Financial Calculus in R instructor: Pawe l Kawa lectures: 2h/week in a computer
room with a big blackboard. Course Goals. The course has two objectives.
Financial Calculus in R instructor: Pawel Kawa lectures: 2h/week in a computer room with a big blackboard Course Goals. The course has two objectives. The first one is to get familiar with the main facilities of the R system such as a functional programming thinking style, comprehensive graphics producing possibilities, embeded data analysis tools as well as a vast collection of its free additional packages. The second goal is to get accustomed to some basic financial calculus notions and be able to implement them in R. Prerequisites. Participants must have completed basic courses in Analysis I-III, Linear Algebra I-II, Probability Theory I and be familiar with standard programming language constructions such as variables, conditionals (if. . . then. . . else), loops (for . . . ), functions etc. The material covered during the summer semester on Rynek finansowy i ubezpieczeniowy, such as a concept of Financial Market, Indices, Securities, Markowitz Portfolio Model, CAPM, should be considered as a desired but not indispensable requirement. Description. This course is designed mainly for students of the last year of Application of Mathematics. It begins with an introduction of necessary vocabulary concerning data structures. We get used to vectors, matrices, arrays, lists, data frames and learn how to work with them. We also deal with importing data from files, Excel worksheets, Internet and databases, generate lots of more-or-less random samples, use sequences and some functional programming concepts as vectorized arithmetical operations. The next part of the course covers simple data analysis. We investigate heads, tails, summaries, histograms, stem-and-leaf plots, qqplots etc. More sophisticated methods are also mentioned here. Thus we learn how to modify data using mapping lists, manage missing values, query tables and finally crosstabulate data with the reshape package. In fact all the time we deal with a flock of graphical packages (lattice, gplots, vioplot, plotrix, ggplot2, . . . ) and learn how to visualize results of our data investigation. By the end of this course we apply all these techniques to object-oriented programming and cook up some useful classes. Should we have more time, we can create a simple package. We also try to cooperate with external environments as PostgreSQL, C or Python. While dealing with aspects of R we simultaneously acquire a financial calculus background. The scope of the this part of the course follows topics listed below: -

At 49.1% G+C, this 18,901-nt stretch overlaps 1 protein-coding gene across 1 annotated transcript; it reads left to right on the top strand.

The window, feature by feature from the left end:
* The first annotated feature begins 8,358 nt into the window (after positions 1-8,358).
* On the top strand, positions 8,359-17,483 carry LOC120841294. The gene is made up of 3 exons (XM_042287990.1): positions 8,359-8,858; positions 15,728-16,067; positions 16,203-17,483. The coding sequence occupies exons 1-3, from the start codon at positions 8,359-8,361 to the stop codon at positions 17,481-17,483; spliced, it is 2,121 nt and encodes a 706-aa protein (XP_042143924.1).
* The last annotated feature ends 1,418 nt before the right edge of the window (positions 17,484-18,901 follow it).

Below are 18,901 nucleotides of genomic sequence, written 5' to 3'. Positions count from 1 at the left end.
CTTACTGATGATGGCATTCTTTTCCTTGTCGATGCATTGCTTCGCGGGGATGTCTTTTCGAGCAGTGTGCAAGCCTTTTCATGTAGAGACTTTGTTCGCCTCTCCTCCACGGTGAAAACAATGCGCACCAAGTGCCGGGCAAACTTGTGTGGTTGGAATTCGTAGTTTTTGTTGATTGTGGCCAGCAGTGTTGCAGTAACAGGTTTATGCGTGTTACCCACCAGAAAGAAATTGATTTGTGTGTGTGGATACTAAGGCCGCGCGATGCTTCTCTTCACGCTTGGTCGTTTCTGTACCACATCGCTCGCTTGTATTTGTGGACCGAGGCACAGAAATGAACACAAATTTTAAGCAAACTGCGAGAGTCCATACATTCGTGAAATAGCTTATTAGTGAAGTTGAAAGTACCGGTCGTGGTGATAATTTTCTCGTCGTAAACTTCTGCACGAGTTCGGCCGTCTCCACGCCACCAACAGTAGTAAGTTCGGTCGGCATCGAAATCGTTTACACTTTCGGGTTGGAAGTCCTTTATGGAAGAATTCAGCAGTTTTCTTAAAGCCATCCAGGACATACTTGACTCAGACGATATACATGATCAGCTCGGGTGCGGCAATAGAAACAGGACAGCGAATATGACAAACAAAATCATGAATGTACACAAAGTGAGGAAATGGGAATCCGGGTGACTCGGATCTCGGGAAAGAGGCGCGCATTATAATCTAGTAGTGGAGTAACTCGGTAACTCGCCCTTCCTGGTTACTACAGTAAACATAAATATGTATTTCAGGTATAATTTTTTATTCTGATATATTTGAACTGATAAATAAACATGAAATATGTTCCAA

accumulation function, discounting; varying interest, force of interest; annuities, perpetuities, their rainbow versions; cash flow analysis, yield rates; amortization schedules, sinking funds; more complex loan constructions;
bonds pricing; polish T-bills (obligacje skarbowe); duration and immunization; Markowitz model and efficient frontier; CAPM and market portfolio; arbitrage and simple option pricing models; binomial-tree models.
Having enough time we take a gander at a bundle of rMetrics packages, which can be considered as an educational software for financial engineering and computational finance. Grading. The course grade will be based on bi-weekly homework and, if desired, announced short-quizes. Bibliography. - The Theory of Interest, Stephen Kellison; - (small chops of) Investment Analysis And Portfolio Management, Reilly Brown; - online R documentation http://cran.r-project.org/doc/manuals/R-intro.pdf; - lots of online tutorials and packages descriptions, to be mentioned during the lecture.